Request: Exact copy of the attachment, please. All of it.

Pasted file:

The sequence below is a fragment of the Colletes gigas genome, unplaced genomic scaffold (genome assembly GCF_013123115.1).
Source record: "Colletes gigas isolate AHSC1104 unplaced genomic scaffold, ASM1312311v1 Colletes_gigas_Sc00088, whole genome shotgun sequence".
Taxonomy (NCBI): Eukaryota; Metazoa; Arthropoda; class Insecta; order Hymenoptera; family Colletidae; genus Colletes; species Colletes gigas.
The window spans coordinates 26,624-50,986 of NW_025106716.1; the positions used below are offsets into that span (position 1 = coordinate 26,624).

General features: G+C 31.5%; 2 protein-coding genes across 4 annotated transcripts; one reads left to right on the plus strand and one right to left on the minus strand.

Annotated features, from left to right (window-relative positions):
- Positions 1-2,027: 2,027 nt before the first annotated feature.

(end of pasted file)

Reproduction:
The sequence below is a fragment of the Colletes gigas genome, unplaced genomic scaffold (genome assembly GCF_013123115.1).
Source record: "Colletes gigas isolate AHSC1104 unplaced genomic scaffold, ASM1312311v1 Colletes_gigas_Sc00088, whole genome shotgun sequence".
Taxonomy (NCBI): Eukaryota; Metazoa; Arthropoda; class Insecta; order Hymenoptera; family Colletidae; genus Colletes; species Colletes gigas.
The window spans coordinates 26,624-50,986 of NW_025106716.1; the positions used below are offsets into that span (position 1 = coordinate 26,624).

General features: G+C 31.5%; 2 protein-coding genes across 4 annotated transcripts; one reads left to right on the plus strand and one right to left on the minus strand.

Annotated features, from left to right (window-relative positions):
- Positions 1-2,027: 2,027 nt before the first annotated feature.